Clear messages from the 7th International Urban Design Conference
Photo: copyright AECOM / Robb Williamson.
The reality of going to most conferences is that you listen for 80 percent of the time to things that you are already aware of (which might be interesting, but aren’t necessarily teaching you anything), 10 percent of the time feeling really bored and/or irritated by someone who just has it wrong, and the remaining 10 percent of the time feeling properly inspired and excited.
And so it might have been at the 7th International Urban Design Conference earlier this month in Adelaide. Something that felt different during these two days of talks, however, was a confluence of both new material and consistent themes. This gave me a stronger sense of progress (or at least the recognised need for change) than I’ve felt in the urban planning/design arena in Australia over at least the last few years.
It’s not that the material was always mind-bogglingly new or innovative. It was more that the thematic consistency – supported by some genuinely engaging use of real data and hard facts – gave a strong impression of something that can’t be ignored forever.
So what were these engaging themes, looming challenges and progressive ideas? Here are a few.
Our health as humans is being more defined and influenced by urban planning and design than by the health system. As we pour inordinate quantities of money into hospitals, cures, treatments and drugs, we completely ignore this fact. Scary, yes, but also exciting in that we have at hand a largely untouched set of opportunities to improve health through environmental design. We just have to enact them.
We keep planning for the past, and it’s doing us no favours. Humans have an awful trait that pervades almost everything we do – when seeking to understand what the future holds, we tend to look at the immediate past and then extrapolate it out. So if house prices have risen rapidly for the last ten years, we assume they will continue to rise rapidly for the next ten. If cars have been the dominant mode of transport for the last 30 years, we assume they will remain so for the next 30. One speaker described our assumption that net migration would continue to grow rapidly in the future as deeply flawed. If jobs in the resources sector evaporate further, and university education costs a lot more, the motivators for migration to Australia are likely to shrink dramatically. The tendency to look backwards for insights into the future is remarkably dumb, but we do it all the time. There is hope, however; smart people can do increasingly amazing things with data to understand more accurately what is likely to happen in the future. Given we can also define the future by our actions now, leadership and long-term thinking can go a long way.
Our aging population means more than the need for more nursing homes. It’s also going to leave our workforce severely depleted. An extraordinary proportion of our workforce is 40 years or older, and isn’t being replaced fast enough. This will have impacts across the economy, and not least in how we manage and develop our urban environment. We spend a disproportionate amount of time worrying about where to house ‘young families’, but the real challenge may come in where the growing population of empty nesters, single older people and the elderly will live.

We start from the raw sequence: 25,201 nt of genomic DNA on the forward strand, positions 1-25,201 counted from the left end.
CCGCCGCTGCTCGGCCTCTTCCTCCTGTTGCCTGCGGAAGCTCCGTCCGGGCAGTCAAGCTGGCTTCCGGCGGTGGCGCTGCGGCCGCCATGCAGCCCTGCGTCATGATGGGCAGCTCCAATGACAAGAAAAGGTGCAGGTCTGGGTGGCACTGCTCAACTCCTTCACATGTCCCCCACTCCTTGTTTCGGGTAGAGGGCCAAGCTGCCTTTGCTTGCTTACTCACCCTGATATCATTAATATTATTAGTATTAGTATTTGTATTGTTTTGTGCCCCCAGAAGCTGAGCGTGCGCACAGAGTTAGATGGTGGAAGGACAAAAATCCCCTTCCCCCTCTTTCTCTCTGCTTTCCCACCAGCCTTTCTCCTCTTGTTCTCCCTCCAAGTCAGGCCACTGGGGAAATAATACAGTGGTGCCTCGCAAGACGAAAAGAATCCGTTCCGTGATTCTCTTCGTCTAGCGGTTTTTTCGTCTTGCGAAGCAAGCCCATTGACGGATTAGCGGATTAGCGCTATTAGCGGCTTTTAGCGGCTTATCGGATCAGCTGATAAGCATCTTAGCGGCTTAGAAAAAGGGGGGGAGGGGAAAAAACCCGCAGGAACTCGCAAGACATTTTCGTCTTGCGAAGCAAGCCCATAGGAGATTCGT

The funding for the infrastructure we need won’t all come from the same sources it has in the past (government). The capacity and commitment of both federal and state government to fund key infrastructure items, particularly those that don’t make for a high-profile ‘announceable’, is diminished. But the need for critical infrastructure to support the ongoing evolution and progress of our cities is not. As AECOM’s Joe Langley presented, there are mechanisms that allow the tangible private sector value created by new public infrastructure (such as higher land values) to be captured and used to fund that infrastructure.
So while the above points paint a picture of drastic changes, ‘wicked problems’ and generational shifts, the conference also highlighted some pretty exciting evolutions in practice. From genuine community-led planning (yes, consultation that actually influences outcomes!), sustainability and health planning working in partnership, planning practice that allows discretion to produce values-driven outcomes rather than checklist planning, and demographers actually being listened to, there’s a lot of good stuff going on.
The location of the conference in Adelaide, too, is a good sign. Adelaide has continued to blossom despite some long-held prejudices and misconceptions. The CBD has a spring in its step – new cafes, shops, bars and restaurants are supported by strategic public realm interventions. The Adelaide Oval redevelopment has injected new life north of the city and the award-winning South Australian Health and Medical Research Institute building on North Terrace promises to be the lynchpin of a newly enlivened health and knowledge precinct.
The 80-10-10 rule of conferences might continue to be the norm, but the 7th International Urban Design Conference in Adelaide demonstrated that there’s a lot to be excited about in urban design and the built environment in general. But ideas are one thing – putting them into practice to make every project as good as it can be is real the challenge that we all need to get to work on.
Peter Steele is a senior consultant, sustainability and climate change, based in AECOM’s Melbourne office, and presented ‘Precinct Planning for Sustainability: The Armstrong Creek Experience’ at this month’s International Urban Design Conference.